As we outlined this past July:

Designed by Alan Page and built on a nearly one-acre lot “in the heart of Lafayette’s sought–after Happy Valley,” the roughly 6,000-square-foot home at 22 Toledo Court boasts “elite craftsmanship, state-of-the-art technology, elegant lines and quality finishes throughout,” with an infinity-edge pool, outdoor fireplace and a covered loggia adjacent to its outdoor kitchen with a built-in barbeque, refrigerator and views of the surrounding hills.

Listed as a “once in a lifetime opportunity,” with a $6.595 million price tag in the second quarter of 2017, the brand new 5-bedroom home sold for $6.3 million that June.

And having returned to the market priced at $6.195 million this past April, the list price for 22 Toledo Court has just been reduced to $5.895 million, a sale at which would represent market depreciation of 6.4 percent for the luxury home over the past two years on an apples-to-apples basis (while the median sale price in Lafayette is up).

Further reduced to $5.795 million in September, the sale of 22 Toledo Court has just closed escrow with a contract price of $5.525 million, down a total of 12.3 percent ($775,000) over the past two years on an apples-to-apples basis while the “median sale price” in Lafayette is up.

Comments from Plugged-In Readers

  1. Posted by Evan

    This is a good example of a “bad” investment in June, 2017, rather than an indication of Lafayette real estate prices. Add commissions, cost to carry, taxes to the $775,000 and one can conclude that the previous owner took a bath.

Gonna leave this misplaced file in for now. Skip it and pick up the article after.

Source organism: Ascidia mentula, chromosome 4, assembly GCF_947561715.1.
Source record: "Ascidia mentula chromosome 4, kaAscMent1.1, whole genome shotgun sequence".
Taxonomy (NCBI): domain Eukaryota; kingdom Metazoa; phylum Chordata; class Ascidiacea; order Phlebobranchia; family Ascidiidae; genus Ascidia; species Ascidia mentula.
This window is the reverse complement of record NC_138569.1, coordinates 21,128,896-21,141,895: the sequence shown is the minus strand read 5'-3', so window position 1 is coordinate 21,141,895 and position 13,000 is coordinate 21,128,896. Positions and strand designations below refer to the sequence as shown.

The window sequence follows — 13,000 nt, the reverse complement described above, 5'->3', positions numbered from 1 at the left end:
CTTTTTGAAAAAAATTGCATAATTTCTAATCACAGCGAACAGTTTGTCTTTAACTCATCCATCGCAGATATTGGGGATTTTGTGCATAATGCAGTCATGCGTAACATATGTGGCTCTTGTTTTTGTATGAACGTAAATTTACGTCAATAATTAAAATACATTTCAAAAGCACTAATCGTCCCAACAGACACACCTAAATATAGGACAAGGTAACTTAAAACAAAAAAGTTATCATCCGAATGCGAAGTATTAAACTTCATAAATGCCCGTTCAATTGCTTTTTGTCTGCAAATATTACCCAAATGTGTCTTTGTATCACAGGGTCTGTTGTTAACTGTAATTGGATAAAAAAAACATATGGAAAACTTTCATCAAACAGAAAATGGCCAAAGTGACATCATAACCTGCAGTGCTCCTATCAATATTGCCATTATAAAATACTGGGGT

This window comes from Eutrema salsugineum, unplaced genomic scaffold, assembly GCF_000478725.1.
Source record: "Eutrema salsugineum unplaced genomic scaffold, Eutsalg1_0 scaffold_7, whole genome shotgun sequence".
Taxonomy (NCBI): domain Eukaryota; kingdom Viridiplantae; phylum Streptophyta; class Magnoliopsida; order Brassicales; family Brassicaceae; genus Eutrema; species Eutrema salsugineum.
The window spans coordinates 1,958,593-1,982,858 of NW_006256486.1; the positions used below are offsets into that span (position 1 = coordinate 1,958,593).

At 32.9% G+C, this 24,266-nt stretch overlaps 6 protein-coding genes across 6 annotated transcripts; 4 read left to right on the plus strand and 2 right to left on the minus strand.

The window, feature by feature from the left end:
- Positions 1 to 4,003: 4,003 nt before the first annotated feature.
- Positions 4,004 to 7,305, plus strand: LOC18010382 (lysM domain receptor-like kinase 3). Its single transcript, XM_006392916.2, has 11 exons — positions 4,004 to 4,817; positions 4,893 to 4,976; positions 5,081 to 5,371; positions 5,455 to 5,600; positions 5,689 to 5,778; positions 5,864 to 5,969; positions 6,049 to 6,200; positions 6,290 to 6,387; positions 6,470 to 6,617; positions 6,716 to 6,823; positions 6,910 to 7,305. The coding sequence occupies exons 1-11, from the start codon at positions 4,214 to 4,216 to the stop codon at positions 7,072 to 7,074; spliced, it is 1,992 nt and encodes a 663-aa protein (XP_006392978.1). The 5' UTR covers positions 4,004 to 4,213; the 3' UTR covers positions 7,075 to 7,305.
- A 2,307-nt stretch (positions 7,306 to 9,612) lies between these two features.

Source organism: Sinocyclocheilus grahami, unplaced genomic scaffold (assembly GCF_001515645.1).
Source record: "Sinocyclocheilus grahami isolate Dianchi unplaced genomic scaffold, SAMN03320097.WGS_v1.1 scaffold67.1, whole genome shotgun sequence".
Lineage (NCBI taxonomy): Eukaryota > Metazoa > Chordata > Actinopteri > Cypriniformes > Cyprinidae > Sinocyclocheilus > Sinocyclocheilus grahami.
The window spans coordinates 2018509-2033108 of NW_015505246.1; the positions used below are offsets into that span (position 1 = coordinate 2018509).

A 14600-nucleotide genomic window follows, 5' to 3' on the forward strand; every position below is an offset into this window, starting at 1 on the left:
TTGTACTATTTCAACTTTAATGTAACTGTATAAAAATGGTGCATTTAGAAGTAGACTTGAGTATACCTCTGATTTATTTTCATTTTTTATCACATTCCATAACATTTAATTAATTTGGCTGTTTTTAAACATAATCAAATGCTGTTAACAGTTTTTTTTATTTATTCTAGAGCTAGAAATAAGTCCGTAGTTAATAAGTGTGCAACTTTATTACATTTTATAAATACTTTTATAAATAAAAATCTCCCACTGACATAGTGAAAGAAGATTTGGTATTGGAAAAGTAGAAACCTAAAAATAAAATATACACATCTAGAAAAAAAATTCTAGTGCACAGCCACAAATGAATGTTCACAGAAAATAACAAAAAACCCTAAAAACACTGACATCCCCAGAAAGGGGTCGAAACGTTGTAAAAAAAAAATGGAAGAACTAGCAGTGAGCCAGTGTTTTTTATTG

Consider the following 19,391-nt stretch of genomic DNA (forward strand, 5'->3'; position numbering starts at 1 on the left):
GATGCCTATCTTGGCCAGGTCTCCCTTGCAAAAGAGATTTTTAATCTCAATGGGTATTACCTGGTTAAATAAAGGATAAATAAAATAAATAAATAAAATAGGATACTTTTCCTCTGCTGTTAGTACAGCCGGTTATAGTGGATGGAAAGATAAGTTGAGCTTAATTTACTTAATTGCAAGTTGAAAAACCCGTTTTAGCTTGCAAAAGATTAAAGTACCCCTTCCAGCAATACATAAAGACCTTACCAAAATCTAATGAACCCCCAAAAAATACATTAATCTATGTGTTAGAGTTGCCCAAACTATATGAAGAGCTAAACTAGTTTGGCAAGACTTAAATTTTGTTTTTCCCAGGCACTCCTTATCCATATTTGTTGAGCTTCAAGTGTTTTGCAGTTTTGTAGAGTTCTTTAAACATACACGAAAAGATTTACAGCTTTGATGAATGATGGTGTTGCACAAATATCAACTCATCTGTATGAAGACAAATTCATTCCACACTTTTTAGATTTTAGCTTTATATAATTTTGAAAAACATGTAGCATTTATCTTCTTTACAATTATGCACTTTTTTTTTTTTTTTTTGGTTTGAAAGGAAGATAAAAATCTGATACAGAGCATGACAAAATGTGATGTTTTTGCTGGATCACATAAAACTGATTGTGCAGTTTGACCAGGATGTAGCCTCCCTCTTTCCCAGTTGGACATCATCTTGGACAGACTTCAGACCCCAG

• Posted by SocketSite

      Keep in mind that said “bad investment” became a comp for other transactions in the second half of 2017.

      • Posted by two beers

        This is an important point.

        On the way up, we hear, “prices are set in the margin,” and each new higher comp becomes the new benchmark. On the way down, we hear, “the property was poorly staged,” or “that’s not the real San Francisco.”

        Why is that?

        (rhetorical question)

        • Posted by Brahma (incensed renter)

          Or my favorite excuse: “the seller obviously overpaid when they purchased this.” And the comment above, “the previous owner took a bath” is just a slightly different version of this.

  2. Posted by Notcom

    This property – well, Lafayette generally – is square in the middle of the blackout zone; assuming, as some fear, this becomes the “new normal”, I’m wondering how it will affect house prices. For people laying out several million$, it’s probably a (relatively) small thing to set up some kind of backup power source: perhaps such will become a selling point for hill area properties …all around the Bay Area.

    • Posted by The Milkshake of Despair

      Blackouts won’t be a nuisance for long. There are several technical solutions to reduce their frequency and impact. However I’d be more worried about the increased intensity and occurrence of wildfires in places like this that abut rural land. There the best solutions are to cool the climate, something that is politically difficult.

      • Posted by Notcom

        Yes, as you brought up in the first post in July; the blackouts are an addendum – of sorts – to that.
        (And to anticipate a trifecta, I wouldn’t be surprised if there isn’t landslide risk here as well)

      • Posted by SFRealist

        I think you’re right. The summers are only going to get longer and hotter and the fires are only going to get worse.

    • Posted by MyOddCommentHandle

      I wonder how much tree trimming those executive golden parachutes would have paid for

  3. Posted by just asking

    Nearby Orinda is pretty much gang turf now. Could this have something to do with depreciation?

  4. Posted by Miraloma Man

    Ewwww! It looks like it was flown here from Frisco, Texas.

  5. Posted by Goo

    It’s hard to believe an architect designed this high-end McMansion. Embarrassing. Really!

  6. Posted by Mark F.

    It’s not the worst Mc Mansion I have ever seen, but honestly…and is there really gang activity nearby?

    • Posted by Notcom

      Well sure…in the same way Hunter’s Point is “nearby” to Pacific Heights. (Well maybe not the same: the latter is actually recurrent)

    • Posted by jl

      no. Orinda remains a very nice suburb despite the anomalous Halloween Airbnb disaster, which I’d expect to be banned soon.

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